Project Start: 01-FEB-2003
Project End: 31-JAN-2007
ICD: NATIONAL INSTITUTE ON ALCOHOL ABUSE AND ALCOHOLISM
IRG: ZAA1

The Journal of Neuroscience, September 1, 2002, 22(17):7687-7694

Metabolic Mapping of the Effects of Cocaine during the Initial Phases of Self-Administration in the Nonhuman Primate

Linda J. Porrino, David Lyons, Mack D. Miller, Hilary R. Smith, David P. Friedman, James B. Daunais, and Michael A. Nader

Center for the Neurobiological Investigation of Drug Abuse, Department of Physiology and Pharmacology, Wake Forest University School of Medicine, Winston-Salem, North Carolina 27157

Subjects.

Twelve experimentally naive adult male rhesus monkeys (Macaca mulatta) weighing between 7.6 and 11.5 kg (mean SD; 9.5 1.04) at the start of the study served as subjects. Monkeys were individually housed in stainless steel cages with water available ad libitum; animals had physical and visual contact with each other. Their body weights were maintained at ~90-95% of free-feeding weights by banana-flavored pellets earned during the experimental sessions and by supplemental feeding of Lab Diet Monkey Chow (PMI Nutrition International, Brentwood, MO), provided no sooner than 30 min after the session. All procedures were performed in accordance with established practices as described in the National Institutes of Health Guide for Care and Use of Laboratory Animals. In addition, all procedures were reviewed and approved by the Animal Care and Use Committee of Wake Forest University.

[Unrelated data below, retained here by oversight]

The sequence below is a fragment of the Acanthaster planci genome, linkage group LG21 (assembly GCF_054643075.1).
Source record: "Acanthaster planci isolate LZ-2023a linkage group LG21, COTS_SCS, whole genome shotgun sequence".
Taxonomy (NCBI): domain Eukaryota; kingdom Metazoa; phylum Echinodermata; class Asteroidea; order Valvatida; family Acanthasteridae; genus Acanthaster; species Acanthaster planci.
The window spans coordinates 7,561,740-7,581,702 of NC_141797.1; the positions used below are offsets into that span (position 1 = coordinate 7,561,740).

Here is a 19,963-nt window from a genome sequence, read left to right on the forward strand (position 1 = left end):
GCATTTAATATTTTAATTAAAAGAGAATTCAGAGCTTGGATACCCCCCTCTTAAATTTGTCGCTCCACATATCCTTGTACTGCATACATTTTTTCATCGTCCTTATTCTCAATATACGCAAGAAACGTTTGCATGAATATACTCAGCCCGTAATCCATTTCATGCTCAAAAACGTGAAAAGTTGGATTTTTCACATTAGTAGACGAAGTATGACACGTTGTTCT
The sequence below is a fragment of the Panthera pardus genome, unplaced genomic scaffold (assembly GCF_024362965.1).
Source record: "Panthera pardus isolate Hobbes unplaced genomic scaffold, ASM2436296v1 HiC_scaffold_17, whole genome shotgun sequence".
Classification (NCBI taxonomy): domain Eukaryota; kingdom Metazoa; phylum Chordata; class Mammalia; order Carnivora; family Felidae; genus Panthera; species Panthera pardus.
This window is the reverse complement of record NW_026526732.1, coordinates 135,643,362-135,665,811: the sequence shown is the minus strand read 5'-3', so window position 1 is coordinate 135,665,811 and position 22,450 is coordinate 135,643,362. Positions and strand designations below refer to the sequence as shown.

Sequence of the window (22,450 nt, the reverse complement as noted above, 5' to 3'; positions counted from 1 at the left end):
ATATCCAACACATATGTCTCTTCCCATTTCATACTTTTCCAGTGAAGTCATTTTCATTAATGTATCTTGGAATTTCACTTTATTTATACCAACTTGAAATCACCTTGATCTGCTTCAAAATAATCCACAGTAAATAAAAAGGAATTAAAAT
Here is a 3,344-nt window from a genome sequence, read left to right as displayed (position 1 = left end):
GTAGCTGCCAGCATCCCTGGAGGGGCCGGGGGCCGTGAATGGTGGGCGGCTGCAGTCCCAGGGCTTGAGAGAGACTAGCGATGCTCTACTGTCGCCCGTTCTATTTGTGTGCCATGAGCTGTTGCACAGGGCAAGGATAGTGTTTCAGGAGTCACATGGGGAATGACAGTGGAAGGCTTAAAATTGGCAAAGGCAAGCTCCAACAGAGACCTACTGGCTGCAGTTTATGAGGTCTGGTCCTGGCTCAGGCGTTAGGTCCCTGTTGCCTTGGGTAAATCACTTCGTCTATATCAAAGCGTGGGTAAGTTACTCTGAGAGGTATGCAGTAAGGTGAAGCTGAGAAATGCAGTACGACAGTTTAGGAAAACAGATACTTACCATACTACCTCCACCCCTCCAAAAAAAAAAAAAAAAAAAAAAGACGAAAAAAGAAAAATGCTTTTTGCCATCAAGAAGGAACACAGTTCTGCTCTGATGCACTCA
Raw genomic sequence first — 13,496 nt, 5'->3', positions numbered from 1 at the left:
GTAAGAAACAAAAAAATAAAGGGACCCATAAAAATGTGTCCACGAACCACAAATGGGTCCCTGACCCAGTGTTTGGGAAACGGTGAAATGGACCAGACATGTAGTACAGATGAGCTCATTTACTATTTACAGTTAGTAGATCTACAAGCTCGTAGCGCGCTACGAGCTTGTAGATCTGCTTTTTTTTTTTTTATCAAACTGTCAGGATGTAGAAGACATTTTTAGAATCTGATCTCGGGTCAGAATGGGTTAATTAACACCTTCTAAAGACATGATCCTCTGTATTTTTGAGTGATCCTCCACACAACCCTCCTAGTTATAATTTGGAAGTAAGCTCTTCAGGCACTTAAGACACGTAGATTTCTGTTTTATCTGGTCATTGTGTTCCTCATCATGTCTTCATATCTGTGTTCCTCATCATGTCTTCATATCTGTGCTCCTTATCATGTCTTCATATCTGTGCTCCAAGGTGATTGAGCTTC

Behavioral apparatus.
Cocaine self-administration and food-reinforced responding occurred in ventilated and sound-attenuated operant chambers (1.5 0.74 0.76 m; MedAssociates, East Fairfield, VT) designed to accommodate a primate chair (model R001; Primate Products, Redwood City, CA). The chamber contained an intelligence panel (48 69 cm), located on the right side and consisted of two retractable levers (5-cm-wide) and three stimulus lights. The levers were positioned within easy reach of the monkey sitting in the primate chair. One gram food pellets were delivered from a feeder located on the top of the chamber. For cocaine self-administering animals, a peristaltic infusion pump (7531-10; Cole-Parmer Co., Chicago, IL) delivered drug injections at a rate of ~1 ml/10 sec. Operation of the chambers and data acquisition were accomplished with a Power Macintosh computer system with an interface (MedAssociates).

Surgical procedures.